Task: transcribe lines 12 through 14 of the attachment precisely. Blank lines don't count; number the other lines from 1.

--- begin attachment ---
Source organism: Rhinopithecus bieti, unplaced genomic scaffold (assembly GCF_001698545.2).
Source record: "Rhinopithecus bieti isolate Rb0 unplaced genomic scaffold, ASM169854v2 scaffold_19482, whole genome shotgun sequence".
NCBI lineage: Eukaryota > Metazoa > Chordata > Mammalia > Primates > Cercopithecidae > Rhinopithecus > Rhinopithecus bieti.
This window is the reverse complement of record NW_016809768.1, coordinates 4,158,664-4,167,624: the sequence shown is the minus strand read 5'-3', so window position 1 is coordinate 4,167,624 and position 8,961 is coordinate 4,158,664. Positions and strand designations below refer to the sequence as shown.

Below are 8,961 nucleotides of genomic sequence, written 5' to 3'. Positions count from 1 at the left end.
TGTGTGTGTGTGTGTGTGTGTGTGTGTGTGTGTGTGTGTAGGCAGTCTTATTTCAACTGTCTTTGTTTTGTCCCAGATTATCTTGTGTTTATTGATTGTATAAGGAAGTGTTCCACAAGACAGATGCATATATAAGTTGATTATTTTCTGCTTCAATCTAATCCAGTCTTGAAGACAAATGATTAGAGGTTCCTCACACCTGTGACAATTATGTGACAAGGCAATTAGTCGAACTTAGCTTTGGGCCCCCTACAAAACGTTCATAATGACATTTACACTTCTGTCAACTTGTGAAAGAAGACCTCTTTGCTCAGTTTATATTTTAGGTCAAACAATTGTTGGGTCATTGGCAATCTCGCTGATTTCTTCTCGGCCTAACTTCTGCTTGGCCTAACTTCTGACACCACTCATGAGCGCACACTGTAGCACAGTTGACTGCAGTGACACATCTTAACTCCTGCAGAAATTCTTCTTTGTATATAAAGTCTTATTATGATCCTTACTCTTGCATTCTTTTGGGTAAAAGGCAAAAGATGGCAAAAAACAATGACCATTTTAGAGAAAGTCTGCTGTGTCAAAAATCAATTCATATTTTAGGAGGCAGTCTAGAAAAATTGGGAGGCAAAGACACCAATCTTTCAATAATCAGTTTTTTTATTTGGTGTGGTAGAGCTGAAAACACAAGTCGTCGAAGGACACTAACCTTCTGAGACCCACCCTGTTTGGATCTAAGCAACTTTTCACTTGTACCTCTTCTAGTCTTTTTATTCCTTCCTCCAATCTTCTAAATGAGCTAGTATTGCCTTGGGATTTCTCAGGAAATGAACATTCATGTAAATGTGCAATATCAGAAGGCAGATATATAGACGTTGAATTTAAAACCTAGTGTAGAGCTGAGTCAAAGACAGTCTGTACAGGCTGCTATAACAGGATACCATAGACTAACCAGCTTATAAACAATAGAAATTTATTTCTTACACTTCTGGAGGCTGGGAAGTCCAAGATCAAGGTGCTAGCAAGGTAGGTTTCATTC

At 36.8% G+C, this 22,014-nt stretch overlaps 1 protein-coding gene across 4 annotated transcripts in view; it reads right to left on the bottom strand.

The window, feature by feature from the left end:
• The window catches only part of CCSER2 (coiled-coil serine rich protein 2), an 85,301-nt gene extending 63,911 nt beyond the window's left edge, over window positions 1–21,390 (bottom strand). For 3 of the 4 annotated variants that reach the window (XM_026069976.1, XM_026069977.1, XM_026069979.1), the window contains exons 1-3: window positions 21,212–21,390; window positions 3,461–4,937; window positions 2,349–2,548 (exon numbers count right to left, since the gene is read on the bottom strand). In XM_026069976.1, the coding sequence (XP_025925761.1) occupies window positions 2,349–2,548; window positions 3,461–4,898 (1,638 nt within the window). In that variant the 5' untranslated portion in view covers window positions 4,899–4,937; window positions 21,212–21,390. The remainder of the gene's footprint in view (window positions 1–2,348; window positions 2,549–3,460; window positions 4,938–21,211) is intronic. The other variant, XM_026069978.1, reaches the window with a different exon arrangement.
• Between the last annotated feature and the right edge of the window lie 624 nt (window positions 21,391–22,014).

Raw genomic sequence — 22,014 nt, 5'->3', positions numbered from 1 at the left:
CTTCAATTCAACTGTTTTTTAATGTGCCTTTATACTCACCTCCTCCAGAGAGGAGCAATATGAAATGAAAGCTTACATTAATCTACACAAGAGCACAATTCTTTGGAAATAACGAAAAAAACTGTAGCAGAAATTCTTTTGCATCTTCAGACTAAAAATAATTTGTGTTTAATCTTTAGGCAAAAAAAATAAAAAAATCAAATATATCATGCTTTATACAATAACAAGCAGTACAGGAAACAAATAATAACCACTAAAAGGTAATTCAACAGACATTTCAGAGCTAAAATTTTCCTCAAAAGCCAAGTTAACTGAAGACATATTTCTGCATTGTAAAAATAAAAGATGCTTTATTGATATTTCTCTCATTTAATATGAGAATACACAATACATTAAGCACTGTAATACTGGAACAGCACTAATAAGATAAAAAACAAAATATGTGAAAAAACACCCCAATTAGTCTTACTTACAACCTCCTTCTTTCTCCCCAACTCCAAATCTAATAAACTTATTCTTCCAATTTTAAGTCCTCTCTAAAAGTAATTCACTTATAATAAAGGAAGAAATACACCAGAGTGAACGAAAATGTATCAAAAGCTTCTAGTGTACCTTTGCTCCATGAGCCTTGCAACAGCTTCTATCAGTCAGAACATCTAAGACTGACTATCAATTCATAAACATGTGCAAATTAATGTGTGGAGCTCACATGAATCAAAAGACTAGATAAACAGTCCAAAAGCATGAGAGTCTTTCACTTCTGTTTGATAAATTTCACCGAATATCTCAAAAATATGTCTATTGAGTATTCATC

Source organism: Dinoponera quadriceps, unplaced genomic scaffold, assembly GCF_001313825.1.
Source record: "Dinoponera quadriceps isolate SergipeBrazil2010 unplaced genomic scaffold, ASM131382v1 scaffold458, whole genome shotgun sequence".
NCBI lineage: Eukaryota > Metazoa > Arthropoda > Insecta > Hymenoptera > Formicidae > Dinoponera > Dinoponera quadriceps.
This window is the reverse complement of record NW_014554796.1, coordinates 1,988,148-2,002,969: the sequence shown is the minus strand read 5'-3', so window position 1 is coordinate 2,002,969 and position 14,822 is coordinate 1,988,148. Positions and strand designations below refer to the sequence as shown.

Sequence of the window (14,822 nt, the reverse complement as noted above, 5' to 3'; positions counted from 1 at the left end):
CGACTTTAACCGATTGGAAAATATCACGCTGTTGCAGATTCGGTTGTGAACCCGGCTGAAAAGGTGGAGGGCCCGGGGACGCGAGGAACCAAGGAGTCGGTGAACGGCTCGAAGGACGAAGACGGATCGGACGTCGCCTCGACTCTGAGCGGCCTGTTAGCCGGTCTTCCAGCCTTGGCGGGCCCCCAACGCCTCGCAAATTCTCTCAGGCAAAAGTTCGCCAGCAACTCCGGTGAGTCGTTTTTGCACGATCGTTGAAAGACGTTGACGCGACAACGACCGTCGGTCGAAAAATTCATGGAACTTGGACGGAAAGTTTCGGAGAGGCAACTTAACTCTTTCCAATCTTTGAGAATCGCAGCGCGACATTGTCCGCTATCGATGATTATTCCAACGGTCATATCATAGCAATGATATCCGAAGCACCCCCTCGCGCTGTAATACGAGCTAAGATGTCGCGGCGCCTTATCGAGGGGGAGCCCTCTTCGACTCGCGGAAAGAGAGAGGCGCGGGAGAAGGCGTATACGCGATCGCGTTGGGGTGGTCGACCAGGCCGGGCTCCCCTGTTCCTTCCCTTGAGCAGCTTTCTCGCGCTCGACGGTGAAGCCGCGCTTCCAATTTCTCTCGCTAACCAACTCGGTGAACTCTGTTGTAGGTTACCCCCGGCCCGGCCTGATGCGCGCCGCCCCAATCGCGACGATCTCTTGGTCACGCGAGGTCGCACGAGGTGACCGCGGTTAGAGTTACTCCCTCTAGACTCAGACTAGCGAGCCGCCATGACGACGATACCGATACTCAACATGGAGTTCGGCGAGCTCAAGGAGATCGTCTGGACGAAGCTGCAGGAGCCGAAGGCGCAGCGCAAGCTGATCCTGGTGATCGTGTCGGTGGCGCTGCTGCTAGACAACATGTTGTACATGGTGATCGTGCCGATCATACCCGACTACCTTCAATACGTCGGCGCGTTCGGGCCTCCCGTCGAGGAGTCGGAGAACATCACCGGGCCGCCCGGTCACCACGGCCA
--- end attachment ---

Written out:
CTTCAATTCAACTGTTTTTTAATGTGCCTTTATACTCACCTCCTCCAGAGAGGAGCAATATGAAATGAAAGCTTACATTAATCTACACAAGAGCACAATTCTTTGGAAATAACGAAAAAAACTGTAGCAGAAATTCTTTTGCATCTTCAGACTAAAAATAATTTGTGTTTAATCTTTAGGCAAAAAAAATAAAAAAATCAAATATATCATGCTTTATACAATAACAAGCAGTACAGGAAACAAATAATAACCACTAAAAGGTAATTCAACAGACATTTCAGAGCTAAAATTTTCCTCAAAAGCCAAGTTAACTGAAGACATATTTCTGCATTGTAAAAATAAAAGATGCTTTATTGATATTTCTCTCATTTAATATGAGAATACACAATACATTAAGCACTGTAATACTGGAACAGCACTAATAAGATAAAAAACAAAATATGTGAAAAAACACCCCAATTAGTCTTACTTACAACCTCCTTCTTTCTCCCCAACTCCAAATCTAATAAACTTATTCTTCCAATTTTAAGTCCTCTCTAAAAGTAATTCACTTATAATAAAGGAAGAAATACACCAGAGTGAACGAAAATGTATCAAAAGCTTCTAGTGTACCTTTGCTCCATGAGCCTTGCAACAGCTTCTATCAGTCAGAACATCTAAGACTGACTATCAATTCATAAACATGTGCAAATTAATGTGTGGAGCTCACATGAATCAAAAGACTAGATAAACAGTCCAAAAGCATGAGAGTCTTTCACTTCTGTTTGATAAATTTCACCGAATATCTCAAAAATATGTCTATTGAGTATTCATC

Source organism: Dinoponera quadriceps, unplaced genomic scaffold, assembly GCF_001313825.1.
Source record: "Dinoponera quadriceps isolate SergipeBrazil2010 unplaced genomic scaffold, ASM131382v1 scaffold458, whole genome shotgun sequence".